Potential Weakness:
This is tough for me. I think that the defensive secondary for sure has the most questions. It is not an indictment of talent or work, but just a void of any live information on them. That being said, I think that we will see an odd base front from the team because there are a lot of questions along the defensive front.

Unfortunately, I am going to throw a curve ball because I have my fears. I am going to pick the receivers. You can look at talent and experience and say that these guys are going to be a strength. But this is a new offense and they have to do new things and work their butts off to do them. I am going to be hard on this unit this year because they have to do one fundamental thing better than they have at any other time at OSU: Block.

Outside of Richard Mullaney, who is a fantastic and tenacious blocker, I have not seen anyone block well in this group. They are also going to have to play better than they have in terms of route running and catching the ball because their is a good chance the QB throwing to them is not going to be as accurate as Sean was.

Ultimately, this group needs to live up to their billing, and I think they have the most expectations, and therefore need to step up the most. I think the person who will benefit most from the offensive scheme change will be Mullaney, who I liken to former ducks WR Jeff Maehl.

Way Too Early Prognostication:
Any time you change coaches, there is going to be some mystery around a team. When you change from a pro-style offense to a spread-style offense, there is even more intrigue. Your view on this team depends on your trust in the new regime, trust that players buy in and trust in the pieces they have to get the job done.

I think Coach Andersen will have this team ready to go as well as he can, but that there will be some learning curves and bumps along the way. In terms of the North, I have OSU finishing near the top, but mostly because of the turmoil in the division.

DeCarolis Leaves Mixed Legacy

Let’s get it out of the way. I’ve never been the biggest Bob the Builder fan. Maybe I was spoiled by Mitch Barnhart — in the sense that I expect athletic directors to be charismatic and able  schmooze at will. Excitable and upbeat. A visionary, even if he/she is a little unrealistic.

As a result, I was never a fan of DeCarolis’ conservative nature and bean-counter approach. I’m all for being honest, real, and direct. But at times, it was hard get fired up about Beavers athletics during DeCarolis’ tenure.

There’s also the matter of some of his personnel moves. He could be extension-happy (Jay John) retain coaches too long (Craig Robinson), and what really bothered me was how  he handled the entire LaVonda Wagner situation. There’s no way what unfolded should’ve even gotten to that point — it should’ve been addressed much sooner.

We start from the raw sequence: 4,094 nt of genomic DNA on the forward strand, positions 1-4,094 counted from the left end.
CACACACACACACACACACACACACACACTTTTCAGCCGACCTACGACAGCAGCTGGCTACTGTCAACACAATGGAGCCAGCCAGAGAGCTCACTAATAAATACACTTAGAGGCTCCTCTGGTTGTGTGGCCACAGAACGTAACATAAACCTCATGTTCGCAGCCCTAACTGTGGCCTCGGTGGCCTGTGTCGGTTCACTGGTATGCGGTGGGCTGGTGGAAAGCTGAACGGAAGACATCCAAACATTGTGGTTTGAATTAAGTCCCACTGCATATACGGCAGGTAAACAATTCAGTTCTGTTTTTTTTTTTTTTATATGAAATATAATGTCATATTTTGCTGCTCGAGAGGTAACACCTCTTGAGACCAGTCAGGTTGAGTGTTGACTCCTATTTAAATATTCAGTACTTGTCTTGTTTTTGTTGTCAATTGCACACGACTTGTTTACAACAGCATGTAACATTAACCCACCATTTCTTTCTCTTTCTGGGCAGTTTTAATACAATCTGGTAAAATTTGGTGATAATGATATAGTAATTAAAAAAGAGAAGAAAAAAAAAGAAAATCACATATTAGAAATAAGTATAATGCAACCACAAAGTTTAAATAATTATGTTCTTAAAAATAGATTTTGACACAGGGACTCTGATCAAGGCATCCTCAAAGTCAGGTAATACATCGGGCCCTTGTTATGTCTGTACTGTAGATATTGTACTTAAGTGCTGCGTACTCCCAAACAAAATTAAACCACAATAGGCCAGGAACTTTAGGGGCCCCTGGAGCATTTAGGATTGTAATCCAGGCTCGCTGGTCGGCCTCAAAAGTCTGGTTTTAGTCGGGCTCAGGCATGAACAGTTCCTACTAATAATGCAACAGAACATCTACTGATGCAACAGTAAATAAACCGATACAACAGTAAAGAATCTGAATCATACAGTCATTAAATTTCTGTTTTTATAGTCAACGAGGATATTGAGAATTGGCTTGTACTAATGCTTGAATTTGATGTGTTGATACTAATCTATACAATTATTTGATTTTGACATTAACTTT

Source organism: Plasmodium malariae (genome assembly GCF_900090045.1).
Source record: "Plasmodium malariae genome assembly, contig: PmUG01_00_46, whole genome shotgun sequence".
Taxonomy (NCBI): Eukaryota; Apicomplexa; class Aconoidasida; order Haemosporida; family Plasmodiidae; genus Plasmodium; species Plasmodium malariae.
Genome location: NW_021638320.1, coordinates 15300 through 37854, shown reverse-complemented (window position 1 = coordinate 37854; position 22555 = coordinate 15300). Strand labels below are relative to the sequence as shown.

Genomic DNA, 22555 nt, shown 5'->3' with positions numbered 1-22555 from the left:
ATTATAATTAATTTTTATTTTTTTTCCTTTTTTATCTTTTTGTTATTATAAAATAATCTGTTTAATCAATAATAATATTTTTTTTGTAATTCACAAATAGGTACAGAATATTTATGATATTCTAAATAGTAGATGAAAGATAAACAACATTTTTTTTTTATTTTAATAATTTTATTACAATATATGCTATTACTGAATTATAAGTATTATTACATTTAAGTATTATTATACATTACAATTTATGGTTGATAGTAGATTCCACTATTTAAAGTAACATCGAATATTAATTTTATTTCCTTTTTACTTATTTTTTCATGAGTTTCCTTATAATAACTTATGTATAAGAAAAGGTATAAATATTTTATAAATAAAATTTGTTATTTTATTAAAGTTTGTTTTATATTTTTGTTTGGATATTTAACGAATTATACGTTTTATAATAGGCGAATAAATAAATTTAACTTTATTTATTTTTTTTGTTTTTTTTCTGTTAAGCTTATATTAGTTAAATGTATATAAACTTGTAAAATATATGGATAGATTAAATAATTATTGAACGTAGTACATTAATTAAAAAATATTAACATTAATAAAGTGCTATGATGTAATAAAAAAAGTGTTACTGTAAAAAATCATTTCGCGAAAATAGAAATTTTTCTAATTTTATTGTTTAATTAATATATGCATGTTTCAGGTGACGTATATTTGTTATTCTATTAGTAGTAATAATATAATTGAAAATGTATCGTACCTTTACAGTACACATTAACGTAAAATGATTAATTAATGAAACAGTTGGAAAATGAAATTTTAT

But my biggest criticism of DeCarolis centered around the athletic department’s inability to market the Beavers effectively. There didn’t seem to be sense of urgency or desire to highlight successful programs and athletes, which could have helped with recruiting, as well as wooing the casual fan. OSU needs to win over more of those fans, not only to generate more revenue, but build excitement.

That said, a lot was accomplished during DeCarolis’ tenure — enough to easily counteract my views on his legacy (Hence the title of this post). He ran a clean ship and did so the right way, while working to reduce the department’s debt.

True to his nickname, a lot of things got built during his time at the helm  including the Truax Center, the OSU Softball Complex, the OSU Basketball Center. Meanwhile, Reser Stadium and Goss Stadium are among the facilities that got expanded. Most recently, plans were announced to renovate and expand the Valley Football Center.

And as of late, DeCarolis made outstanding hires in Scott Rueck (women’s hoops), Wayne Tinkle (men’s hoops), and Gary Andersen (football). Rueck has already proven to be a rousing success, while Tinkle and Andersen provide Beaver Nation with a lot of hope and excitement for the future.

To that end, I have to respect DeCarolis’ overall body of work and recognize that he’s leaving the athletic department in much better shape than it was when he stepped into the role. As a Beaver fan, that’s all I could’ve could’ve asked and wanted from the guy.

So Bob, thanks for all you did for Beavers athletics, Oregon State University, and the Corvallis community. I wish you the best in your future endeavors and know you will do it with class and integrity. Best wishes to your health and family. Go Beavs!

Finally, here’s a quick look at who could replace DeCarolis, based a little on logic and a lot of wishful thinking.

Likely hire: Mark Massari. Is in his second stint at OSU, this time serving as deputy athletic director, after spending six years as the University of California, Santa Barbara’s AD. He knows OSU and its strengths and weaknesses. He would provide a seamless transition and could continue the momentum that DeCarolis built recently. On the other hand, it would be nice to look outside of OSU and see who is interested in the position, because like Andersen, you just never know.

My preferred OSU-ties hire: Todd Stansbury. He’s in his fourth year as vice president and director of athletics at the University of Central Florida. Two years ago, he helped UCF transition from Conference USA to the ACC. The program also has made great strides academically. Having worked as associate AD at OSU from 2003-2013, he’s also very familiar with Beavers athletics. Disclaimer: I have a family connection to Stansbury, and have heard nothing but good things about his personality. He’s spoken of very highly.

Home run (pipe dream) hire: Greg Byrne. In his sixth year as Arizona’s AD, it seems very, very unlikely that Byrne would make what is most likely a lateral move. But OSU should swing for the fences, because he would be a freaking grand slam. Just look at his track record at Mississippi State and UA, they are nothing short of impressive — as well as at Oregon State, where he was an associate AD from 1998-2002. That, along with the fact he and his wife have Oregon roots, is why he might consider OSU. That said, don’t hold your breath.

Who do you think Oregon State’s next AD should be? What do you think about DeCarolis’ legacy?

Beaver-infested Draft